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Brittany Arterburn is a young apprentice jockey
currently riding down in Maryland and I recently
got her on the phone for an interview and here is
what was said:
FOTH: Where were you born and where did you grow
BA: I was born in California and I lived there
until this past summer as my parents, actually my
father he always fly to the OBS sale and when he
came he said he had brought a place and the next
summer we were shipping everything to the East
FOTH: Now were you a tom boy growing up at all
BA: I played a lot of sports and I played soccer
all the way until my senior year and I actually had
some scholarship offers to go to collage, but I
tore my ACL real bad my senior year and just ended
up doing collage rodeo. I have also done rodeo my
whole life and I just settled for collage rodeo and
I am glad cause everything worked out OK.
FOTH: Was your parents pretty support of you
becoming a jockey?
BA: Well my dad, he has been around this sport a
long time and about the time I wanted to become a
jockey we had one of our good friends jockey Chance
Rollins go down in a spill, so my dad never really
wanted me to be a jockey, I shouldn't say wanted
cause he supported me in everything I have done,
but he was real hesitant about me becoming a
jockey, he just wanted me to be a little gallop
girl/assistant trainer, you know just help out with
the family business.
FOTH: Do your parents get to see you ride live
BA: When I started at Colonial Downs this past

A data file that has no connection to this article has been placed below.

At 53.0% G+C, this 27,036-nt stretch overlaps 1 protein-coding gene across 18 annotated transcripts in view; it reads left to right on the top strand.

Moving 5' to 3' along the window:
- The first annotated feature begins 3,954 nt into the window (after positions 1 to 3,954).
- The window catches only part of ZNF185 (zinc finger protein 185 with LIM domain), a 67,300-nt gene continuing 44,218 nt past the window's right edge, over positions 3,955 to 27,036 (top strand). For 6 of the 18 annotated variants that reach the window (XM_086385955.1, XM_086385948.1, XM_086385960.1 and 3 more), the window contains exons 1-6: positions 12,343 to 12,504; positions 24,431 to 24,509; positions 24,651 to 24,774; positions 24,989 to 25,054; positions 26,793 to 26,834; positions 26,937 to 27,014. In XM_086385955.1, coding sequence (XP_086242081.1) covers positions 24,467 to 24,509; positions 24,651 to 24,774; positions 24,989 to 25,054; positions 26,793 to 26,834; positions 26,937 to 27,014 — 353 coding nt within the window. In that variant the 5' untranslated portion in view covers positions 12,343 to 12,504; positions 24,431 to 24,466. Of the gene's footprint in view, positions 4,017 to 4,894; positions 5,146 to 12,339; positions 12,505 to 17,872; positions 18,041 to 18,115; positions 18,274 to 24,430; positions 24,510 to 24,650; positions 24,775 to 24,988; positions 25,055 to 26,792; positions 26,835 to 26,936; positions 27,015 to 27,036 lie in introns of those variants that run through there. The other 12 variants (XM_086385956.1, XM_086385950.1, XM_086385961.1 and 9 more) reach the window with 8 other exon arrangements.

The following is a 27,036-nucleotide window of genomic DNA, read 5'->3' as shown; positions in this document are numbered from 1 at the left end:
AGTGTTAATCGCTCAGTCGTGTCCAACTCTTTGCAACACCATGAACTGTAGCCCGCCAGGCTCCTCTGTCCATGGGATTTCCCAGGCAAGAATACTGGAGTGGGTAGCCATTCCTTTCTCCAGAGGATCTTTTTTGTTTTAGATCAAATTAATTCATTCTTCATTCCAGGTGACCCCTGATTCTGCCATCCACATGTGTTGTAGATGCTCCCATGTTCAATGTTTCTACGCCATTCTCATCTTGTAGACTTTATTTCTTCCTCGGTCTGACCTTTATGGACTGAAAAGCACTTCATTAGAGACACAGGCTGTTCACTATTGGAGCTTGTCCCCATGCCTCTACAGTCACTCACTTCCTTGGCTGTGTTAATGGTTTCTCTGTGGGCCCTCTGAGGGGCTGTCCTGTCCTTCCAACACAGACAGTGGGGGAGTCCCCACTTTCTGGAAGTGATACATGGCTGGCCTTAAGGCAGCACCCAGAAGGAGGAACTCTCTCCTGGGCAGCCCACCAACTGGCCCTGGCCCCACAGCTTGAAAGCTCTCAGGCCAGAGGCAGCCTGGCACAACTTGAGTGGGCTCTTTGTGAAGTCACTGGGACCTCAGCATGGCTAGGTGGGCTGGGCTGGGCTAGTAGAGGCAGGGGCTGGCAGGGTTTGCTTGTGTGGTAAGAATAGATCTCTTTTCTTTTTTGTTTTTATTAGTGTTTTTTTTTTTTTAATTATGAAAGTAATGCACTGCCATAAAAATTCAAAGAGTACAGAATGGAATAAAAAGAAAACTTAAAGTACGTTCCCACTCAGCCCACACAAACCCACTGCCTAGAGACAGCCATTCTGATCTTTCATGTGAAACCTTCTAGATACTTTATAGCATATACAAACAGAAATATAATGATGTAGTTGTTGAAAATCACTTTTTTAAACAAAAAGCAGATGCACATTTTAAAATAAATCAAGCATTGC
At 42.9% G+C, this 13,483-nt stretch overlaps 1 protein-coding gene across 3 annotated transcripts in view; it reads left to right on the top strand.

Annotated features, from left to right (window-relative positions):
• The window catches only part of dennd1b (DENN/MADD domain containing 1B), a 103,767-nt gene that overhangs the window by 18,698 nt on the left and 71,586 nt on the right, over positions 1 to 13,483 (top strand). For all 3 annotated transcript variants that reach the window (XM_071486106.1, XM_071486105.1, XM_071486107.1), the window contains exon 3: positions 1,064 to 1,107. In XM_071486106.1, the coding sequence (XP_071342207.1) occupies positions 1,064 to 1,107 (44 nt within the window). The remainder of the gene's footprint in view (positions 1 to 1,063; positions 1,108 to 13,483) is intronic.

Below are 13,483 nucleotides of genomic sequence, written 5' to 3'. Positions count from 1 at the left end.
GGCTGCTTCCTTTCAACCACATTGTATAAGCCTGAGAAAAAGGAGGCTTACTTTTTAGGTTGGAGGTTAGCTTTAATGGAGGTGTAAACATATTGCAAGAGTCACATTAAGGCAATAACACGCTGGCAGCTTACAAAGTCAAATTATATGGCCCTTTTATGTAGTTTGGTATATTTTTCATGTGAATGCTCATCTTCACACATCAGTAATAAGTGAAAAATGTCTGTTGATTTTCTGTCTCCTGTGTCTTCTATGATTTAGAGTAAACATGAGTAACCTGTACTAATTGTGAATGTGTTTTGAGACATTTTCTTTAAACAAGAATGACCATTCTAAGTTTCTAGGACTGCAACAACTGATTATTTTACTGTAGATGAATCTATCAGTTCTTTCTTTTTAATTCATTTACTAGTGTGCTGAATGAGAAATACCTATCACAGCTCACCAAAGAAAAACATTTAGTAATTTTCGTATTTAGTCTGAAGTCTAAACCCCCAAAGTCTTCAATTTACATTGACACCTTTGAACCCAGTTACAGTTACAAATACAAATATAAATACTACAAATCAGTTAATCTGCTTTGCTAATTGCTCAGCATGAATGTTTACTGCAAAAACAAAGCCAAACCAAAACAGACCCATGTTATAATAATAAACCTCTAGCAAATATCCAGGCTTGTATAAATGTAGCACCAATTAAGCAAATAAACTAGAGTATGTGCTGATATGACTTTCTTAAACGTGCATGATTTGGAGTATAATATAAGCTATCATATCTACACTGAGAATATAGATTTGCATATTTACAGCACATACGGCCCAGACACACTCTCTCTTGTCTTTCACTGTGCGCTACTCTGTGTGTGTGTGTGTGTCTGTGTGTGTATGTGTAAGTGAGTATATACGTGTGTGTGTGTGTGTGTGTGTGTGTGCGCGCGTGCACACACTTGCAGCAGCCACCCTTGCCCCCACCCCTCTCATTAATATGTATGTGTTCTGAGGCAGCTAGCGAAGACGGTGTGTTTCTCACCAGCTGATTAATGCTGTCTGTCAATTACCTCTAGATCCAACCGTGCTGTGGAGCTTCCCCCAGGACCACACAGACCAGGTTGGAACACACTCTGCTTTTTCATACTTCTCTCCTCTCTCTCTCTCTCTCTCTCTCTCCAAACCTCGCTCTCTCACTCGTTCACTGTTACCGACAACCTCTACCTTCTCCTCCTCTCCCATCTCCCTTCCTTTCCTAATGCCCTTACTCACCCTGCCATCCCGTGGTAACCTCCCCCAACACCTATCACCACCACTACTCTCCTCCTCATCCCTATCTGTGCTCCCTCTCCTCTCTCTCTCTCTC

summer he did, but when Laurel started my dad had
to go back down to Tampa, but my grandpa, he was a
jockey for a long time, Jack Arterburn, him and my
dad watch every race and I get a call and they tell
me what I need to work on and things like that.
What I did right and what I did wrong, that sort of
FOTH: Now what event or events actually led to
you becoming a jockey? Did you say exercise horses
for a number of years and then decided to become a
BA: I have always been around horses and I was
doing rodeo since I was 8 and I have always wanted
to become a jockey since I was younger, but I just
never thought it would happen and I actually went
to collage to be a vet, but before I went to vet
school this was something I wanted to do and I
never wanted to go to vet school and then say "oh I
wish I went and became a jockey before I started my
practice and stuff." started galloping when I was
16, so I did that for a good 6 years before I
FOTH: Tell me a bit about your 1st race. Was
that at Colonial Downs?
BA: Yeah it was there and it was on a horse that
I had been galloping for 3 years and I knew the
horse really well and it was one of my dad's horses
and for me I thought it was a really good place to
start and I and really glad I started on a horse I
knew and the horse took really care of me because